Lexington Avenue – 63rd Street (63rd Street Lines)

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Lexington Avenue – 63rd Street
New York City Subway rapid transit station
Lex-63rd April 2016.jpg
Lower level platform
Station statistics
Address Lexington Avenue & East 63rd Street
New York, NY 10065
Borough Manhattan
Locale Upper East Side, Lenox Hill
Coordinates 40°45′53″N 73°57′59″W / 40.764649°N 73.966398°W / 40.764649; -73.966398Coordinates: 40°45′53″N 73°57′59″W / 40.764649°N 73.966398°W / 40.764649; -73.966398
Division B (BMT/IND)
Line IND/BMT 63rd Street Lines
Services       F all times (all times)
System transfers With MetroCard only:
      4 all times (all times)
      5 all except late nights (all except late nights)
      6 all times (all times) <6>weekdays until 8:45 p.m., peak direction (weekdays until 8:45 p.m., peak direction)
      N all times (all times)
      Q weekdays (weekdays)
      R all except late nights (all except late nights) at Lexington Avenue / 59th Street
(Transfer stations are not accessible)
Transit connections Bus transport NYCT Bus: M101, M102, M103
Bus transport MTA Bus: BxM1
Structure Underground
Depth 100 feet (30 m)
Levels 2
Platforms 2 island platforms (1 on each level, half of each in passenger service)
cross-platform interchange (future)
Tracks 4 (2 on each level; 1 in service on each level)
Other information
Opened October 29, 1989; 26 years ago (1989-10-29)[1]
Accessible Handicapped/disabled access
Passengers (2015) 4,718,159[2]Increase 5.3%
Rank 102 out of 422
Station succession
Next north Roosevelt Island (63rd): F all times
72nd Street (2nd Ave): under construction
Next south 57th Street (6th Avenue): F all times
57th Street – Seventh Avenue (Broadway): no regular service

Next Handicapped/disabled access north Roosevelt Island (63rd): F all times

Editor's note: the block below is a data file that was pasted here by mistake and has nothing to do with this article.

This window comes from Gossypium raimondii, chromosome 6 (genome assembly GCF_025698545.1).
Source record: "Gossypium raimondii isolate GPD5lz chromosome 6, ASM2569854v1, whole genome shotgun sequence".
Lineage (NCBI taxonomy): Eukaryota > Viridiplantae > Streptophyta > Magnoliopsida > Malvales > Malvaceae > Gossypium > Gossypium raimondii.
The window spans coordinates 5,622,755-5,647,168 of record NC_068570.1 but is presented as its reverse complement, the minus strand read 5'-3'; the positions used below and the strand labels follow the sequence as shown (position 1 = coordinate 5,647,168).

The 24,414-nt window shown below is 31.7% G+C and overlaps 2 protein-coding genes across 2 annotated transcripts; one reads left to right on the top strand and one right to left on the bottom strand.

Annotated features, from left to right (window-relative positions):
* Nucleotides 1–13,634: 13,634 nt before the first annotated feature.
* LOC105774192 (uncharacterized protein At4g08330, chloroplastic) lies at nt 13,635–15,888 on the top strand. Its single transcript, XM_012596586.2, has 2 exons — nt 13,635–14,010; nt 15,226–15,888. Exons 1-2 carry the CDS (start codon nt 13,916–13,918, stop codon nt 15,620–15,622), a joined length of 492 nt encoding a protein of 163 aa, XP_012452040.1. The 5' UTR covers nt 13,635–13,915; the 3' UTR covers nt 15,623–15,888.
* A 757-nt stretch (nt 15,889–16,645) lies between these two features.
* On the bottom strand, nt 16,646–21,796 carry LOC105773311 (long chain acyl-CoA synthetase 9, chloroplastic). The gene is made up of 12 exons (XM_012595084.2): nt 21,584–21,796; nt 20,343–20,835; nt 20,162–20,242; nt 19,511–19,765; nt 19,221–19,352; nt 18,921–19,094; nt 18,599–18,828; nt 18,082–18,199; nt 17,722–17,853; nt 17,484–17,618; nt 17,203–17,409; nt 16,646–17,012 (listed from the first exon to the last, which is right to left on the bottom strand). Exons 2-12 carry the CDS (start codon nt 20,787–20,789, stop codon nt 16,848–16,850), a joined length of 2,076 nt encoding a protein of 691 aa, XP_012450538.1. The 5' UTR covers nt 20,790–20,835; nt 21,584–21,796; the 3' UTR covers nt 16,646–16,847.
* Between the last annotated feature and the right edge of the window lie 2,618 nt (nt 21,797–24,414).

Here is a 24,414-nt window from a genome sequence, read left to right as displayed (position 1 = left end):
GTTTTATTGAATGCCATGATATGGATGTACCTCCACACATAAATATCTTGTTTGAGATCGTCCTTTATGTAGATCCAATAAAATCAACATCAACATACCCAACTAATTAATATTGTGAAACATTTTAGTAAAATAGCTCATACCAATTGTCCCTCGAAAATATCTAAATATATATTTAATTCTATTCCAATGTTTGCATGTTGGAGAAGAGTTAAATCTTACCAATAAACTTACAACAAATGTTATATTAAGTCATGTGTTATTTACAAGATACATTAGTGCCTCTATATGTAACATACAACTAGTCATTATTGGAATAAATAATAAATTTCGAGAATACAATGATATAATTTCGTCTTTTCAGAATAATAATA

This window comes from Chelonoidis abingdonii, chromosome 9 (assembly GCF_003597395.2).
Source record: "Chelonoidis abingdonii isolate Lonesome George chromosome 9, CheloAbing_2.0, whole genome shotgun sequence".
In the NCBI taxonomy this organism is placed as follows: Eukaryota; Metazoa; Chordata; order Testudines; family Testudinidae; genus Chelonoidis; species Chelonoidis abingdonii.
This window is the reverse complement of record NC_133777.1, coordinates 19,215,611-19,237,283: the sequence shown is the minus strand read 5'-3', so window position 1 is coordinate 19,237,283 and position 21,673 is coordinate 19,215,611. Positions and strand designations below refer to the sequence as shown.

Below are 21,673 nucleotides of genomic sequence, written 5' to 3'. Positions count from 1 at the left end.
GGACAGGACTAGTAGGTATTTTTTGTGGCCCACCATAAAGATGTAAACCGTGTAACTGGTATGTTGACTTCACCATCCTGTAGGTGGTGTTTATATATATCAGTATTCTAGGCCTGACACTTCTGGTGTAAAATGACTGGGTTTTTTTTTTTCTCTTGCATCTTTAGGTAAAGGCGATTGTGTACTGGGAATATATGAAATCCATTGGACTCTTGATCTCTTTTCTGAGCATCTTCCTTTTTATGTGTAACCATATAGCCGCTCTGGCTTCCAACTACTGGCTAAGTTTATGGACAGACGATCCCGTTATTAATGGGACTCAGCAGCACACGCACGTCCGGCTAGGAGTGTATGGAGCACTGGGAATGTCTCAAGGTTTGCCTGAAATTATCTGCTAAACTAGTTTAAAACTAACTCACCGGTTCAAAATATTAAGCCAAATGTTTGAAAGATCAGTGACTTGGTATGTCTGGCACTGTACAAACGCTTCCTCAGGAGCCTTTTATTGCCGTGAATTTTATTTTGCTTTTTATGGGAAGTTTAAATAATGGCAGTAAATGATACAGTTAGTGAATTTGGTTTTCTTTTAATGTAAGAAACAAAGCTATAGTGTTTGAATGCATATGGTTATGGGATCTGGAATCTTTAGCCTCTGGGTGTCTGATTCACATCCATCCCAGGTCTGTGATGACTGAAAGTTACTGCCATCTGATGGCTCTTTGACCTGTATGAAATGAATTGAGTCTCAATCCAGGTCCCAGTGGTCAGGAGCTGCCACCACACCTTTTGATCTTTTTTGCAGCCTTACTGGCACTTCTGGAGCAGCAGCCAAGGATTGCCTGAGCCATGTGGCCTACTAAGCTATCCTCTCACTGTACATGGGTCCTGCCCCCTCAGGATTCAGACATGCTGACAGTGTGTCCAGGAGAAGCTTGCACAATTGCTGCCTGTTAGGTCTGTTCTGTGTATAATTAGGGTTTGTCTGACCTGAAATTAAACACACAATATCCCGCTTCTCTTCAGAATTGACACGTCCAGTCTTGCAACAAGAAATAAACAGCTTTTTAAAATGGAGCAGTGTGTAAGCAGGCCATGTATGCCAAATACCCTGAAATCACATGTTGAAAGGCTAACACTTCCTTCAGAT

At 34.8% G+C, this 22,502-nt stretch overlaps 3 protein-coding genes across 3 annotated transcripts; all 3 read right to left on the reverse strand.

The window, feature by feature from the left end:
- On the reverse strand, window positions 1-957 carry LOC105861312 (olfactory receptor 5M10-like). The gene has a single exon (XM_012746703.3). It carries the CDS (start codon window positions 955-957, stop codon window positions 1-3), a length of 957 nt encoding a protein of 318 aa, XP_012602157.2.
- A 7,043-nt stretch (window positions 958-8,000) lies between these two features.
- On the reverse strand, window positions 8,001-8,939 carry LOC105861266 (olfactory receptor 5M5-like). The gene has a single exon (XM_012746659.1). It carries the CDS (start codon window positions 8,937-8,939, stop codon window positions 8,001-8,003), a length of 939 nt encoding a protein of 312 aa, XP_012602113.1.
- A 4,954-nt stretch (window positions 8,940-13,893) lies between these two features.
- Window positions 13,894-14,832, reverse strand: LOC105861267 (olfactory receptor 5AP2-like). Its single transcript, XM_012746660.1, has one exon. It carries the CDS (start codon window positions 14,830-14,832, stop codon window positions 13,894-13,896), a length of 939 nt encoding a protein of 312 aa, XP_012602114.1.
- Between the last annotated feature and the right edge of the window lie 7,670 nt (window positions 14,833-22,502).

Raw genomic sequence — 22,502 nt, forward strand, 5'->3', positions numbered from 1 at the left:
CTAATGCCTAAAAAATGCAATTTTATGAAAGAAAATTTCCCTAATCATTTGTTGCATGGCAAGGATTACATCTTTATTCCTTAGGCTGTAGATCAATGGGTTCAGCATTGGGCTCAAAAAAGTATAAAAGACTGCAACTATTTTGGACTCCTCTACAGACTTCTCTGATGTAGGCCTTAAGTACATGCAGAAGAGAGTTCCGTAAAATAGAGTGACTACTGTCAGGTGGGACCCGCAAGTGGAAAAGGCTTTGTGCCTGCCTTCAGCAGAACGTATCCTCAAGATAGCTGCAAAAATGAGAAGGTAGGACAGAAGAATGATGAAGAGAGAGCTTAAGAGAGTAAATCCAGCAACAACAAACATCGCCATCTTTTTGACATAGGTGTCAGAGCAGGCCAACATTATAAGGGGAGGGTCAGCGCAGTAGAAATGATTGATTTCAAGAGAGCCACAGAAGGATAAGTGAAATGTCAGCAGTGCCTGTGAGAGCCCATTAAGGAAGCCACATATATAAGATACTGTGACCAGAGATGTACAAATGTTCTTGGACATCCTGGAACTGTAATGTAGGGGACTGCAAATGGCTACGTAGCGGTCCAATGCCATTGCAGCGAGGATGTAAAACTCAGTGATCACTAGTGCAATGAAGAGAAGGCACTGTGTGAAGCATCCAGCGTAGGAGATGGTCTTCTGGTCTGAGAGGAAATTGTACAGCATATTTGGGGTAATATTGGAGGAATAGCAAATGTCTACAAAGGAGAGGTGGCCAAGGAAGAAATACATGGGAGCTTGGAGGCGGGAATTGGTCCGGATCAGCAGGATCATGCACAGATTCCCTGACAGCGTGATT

72nd Street (2nd Ave): under construction
Next Handicapped/disabled access south 47th–50th Streets – Rockefeller Center (6th Avenue): F all times
Times Square – 42nd Street (Broadway): no regular service

Lexington Avenue – 63rd Street is a New York City Subway station in Lenox Hill, Manhattan, shared by the IND and BMT 63rd Street Lines. Located at the intersection of Lexington Avenue and 63rd Street, it is served by the F train at all times. The station has two levels; downtown and Brooklyn-bound (southbound) trains use the upper level, while Queens-bound (northbound) trains use the lower level.

The station is currently being expanded as part of the construction of the Second Avenue Subway. Q trains to and from the Second Avenue Line will also stop here starting in December 2016, using two tracks currently hidden behind construction walls.[3] Because of the construction, the station's original red-orange wall tiles have been removed, and new beige-white trackside tiles have been installed.


The station is part of the MTA's 1968 Program for Action.[4] Construction on the 63rd Street Line, including the Lexington Avenue – 63rd Street station, began on November 25, 1969.[5] About US$1,230,000,000[6] was spent to create three tunnels and a half-dozen holes as part of construction on the Second Avenue and 63rd Street Lines. The station was built using a combination of cut-and-cover construction and tunneling machines.[7][8] The IND side of the station was completed in 1983, when it was named the Construction Achievement Project of the Year by the Metropolitan Section of the American Society of Civil Engineers; however, it did not open for passenger service until 1989, when the upper levels of the multi-level 63rd Street Tunnel were completed for subway use.[1][9][10]

Original station design[edit]

Upper platform in 2010, prior to reconstruction for a connection to the Second Avenue Subway.